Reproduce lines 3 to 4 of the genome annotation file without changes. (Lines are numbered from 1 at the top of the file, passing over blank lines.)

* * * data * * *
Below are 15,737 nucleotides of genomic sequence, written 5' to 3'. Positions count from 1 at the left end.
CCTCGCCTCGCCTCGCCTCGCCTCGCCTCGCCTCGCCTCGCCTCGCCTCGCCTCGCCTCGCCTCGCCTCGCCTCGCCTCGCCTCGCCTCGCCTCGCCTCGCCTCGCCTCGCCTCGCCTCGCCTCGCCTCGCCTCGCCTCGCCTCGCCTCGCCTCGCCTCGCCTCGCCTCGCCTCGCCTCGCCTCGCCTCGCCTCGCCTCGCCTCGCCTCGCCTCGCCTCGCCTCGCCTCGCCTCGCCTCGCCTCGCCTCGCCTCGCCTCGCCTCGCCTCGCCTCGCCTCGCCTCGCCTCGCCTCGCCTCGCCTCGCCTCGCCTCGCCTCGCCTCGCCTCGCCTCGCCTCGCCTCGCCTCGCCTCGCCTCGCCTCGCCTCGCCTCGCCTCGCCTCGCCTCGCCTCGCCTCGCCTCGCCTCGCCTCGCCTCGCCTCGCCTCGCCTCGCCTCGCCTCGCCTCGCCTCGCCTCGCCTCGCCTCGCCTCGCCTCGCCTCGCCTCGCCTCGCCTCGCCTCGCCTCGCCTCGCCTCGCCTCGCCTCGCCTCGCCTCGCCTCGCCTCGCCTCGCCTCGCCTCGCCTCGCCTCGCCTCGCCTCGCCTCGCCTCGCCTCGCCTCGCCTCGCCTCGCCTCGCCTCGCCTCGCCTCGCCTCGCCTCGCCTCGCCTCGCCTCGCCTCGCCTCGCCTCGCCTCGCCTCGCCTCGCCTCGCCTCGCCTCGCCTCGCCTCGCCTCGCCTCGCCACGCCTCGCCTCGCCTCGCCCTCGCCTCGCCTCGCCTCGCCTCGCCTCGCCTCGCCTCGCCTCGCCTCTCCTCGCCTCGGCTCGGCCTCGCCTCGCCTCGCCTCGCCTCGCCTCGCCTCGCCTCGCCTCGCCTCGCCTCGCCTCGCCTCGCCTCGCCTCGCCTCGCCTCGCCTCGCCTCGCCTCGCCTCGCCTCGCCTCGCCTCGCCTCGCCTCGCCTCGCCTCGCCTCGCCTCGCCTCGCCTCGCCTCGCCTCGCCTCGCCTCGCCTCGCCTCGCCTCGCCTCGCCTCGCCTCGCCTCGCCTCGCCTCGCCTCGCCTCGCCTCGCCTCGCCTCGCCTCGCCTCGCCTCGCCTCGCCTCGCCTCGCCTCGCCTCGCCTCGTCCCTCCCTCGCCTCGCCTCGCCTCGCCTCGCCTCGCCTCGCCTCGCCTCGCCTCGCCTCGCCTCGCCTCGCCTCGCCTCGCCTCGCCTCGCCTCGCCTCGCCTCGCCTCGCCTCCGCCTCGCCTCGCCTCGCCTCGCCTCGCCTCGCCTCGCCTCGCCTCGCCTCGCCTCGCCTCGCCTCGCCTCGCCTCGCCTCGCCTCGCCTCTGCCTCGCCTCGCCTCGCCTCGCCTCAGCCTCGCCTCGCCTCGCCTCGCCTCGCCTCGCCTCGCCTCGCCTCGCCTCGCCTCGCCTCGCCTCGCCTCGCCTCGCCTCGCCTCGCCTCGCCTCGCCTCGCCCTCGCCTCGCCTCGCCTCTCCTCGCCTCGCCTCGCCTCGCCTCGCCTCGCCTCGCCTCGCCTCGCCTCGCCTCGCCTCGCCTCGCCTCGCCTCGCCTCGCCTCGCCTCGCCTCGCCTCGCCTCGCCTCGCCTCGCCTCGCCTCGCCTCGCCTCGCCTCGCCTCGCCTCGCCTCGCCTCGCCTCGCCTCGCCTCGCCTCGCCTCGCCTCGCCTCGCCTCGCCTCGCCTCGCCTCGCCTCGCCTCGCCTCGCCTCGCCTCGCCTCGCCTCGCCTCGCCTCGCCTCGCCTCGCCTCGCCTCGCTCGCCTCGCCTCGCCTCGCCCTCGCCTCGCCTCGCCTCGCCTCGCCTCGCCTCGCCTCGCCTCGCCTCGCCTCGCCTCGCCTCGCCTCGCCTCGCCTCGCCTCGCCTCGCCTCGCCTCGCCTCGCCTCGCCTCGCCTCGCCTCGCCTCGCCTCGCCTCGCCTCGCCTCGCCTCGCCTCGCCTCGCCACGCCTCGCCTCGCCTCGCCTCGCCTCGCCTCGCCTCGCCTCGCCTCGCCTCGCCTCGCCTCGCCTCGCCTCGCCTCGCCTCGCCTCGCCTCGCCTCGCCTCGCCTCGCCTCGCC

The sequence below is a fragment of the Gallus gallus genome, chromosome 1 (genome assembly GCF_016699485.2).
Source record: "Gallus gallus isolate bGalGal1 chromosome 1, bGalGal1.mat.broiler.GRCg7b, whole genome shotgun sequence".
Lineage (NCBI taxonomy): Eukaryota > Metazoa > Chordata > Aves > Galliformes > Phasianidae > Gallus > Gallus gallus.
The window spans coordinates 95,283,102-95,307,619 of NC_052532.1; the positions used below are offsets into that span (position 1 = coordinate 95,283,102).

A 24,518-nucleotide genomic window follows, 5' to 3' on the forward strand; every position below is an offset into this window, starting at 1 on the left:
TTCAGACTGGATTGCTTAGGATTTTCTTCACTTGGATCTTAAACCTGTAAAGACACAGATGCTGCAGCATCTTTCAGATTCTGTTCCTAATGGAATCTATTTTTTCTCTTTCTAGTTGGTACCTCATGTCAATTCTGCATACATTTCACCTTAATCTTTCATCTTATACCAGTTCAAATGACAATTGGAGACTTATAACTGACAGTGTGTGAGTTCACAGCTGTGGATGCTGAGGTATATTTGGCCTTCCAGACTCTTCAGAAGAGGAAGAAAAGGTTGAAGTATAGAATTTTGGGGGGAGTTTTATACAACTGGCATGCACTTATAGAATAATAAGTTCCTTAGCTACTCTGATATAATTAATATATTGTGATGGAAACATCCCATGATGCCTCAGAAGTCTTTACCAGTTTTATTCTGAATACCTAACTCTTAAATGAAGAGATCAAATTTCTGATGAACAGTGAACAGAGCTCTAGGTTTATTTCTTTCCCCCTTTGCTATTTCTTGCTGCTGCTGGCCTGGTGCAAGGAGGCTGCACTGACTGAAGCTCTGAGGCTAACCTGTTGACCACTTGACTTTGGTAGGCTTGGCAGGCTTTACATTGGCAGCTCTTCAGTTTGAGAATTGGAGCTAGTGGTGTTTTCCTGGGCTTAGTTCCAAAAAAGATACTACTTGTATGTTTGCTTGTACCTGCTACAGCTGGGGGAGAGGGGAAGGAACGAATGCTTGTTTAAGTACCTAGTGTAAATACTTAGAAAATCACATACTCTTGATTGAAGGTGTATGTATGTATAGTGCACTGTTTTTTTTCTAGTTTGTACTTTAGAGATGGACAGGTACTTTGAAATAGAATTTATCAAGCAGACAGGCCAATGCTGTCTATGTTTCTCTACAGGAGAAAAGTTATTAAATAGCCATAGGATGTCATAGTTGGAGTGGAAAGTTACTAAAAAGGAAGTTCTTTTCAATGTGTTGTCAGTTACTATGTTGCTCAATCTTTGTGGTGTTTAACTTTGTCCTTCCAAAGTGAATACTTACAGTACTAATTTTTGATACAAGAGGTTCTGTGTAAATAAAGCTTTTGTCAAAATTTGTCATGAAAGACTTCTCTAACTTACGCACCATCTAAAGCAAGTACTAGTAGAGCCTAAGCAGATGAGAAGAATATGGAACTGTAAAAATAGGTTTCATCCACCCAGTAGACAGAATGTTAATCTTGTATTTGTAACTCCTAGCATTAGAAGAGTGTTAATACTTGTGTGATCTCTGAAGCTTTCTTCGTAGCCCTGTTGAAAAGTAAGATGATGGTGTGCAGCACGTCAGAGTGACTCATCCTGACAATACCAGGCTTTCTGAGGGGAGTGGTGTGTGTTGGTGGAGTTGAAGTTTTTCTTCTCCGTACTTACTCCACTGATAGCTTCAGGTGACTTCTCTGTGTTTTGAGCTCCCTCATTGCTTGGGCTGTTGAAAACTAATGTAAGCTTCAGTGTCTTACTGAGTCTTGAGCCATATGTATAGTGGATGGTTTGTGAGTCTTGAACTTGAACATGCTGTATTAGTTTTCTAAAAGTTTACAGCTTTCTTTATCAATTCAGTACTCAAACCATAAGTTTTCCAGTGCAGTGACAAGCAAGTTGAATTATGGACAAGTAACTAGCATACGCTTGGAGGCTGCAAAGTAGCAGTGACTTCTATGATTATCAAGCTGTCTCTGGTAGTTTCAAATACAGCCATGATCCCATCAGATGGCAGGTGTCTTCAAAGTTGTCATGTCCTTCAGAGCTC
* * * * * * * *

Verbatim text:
The sequence below is a fragment of the Gallus gallus genome, chromosome 1 (genome assembly GCF_016699485.2).
Source record: "Gallus gallus isolate bGalGal1 chromosome 1, bGalGal1.mat.broiler.GRCg7b, whole genome shotgun sequence".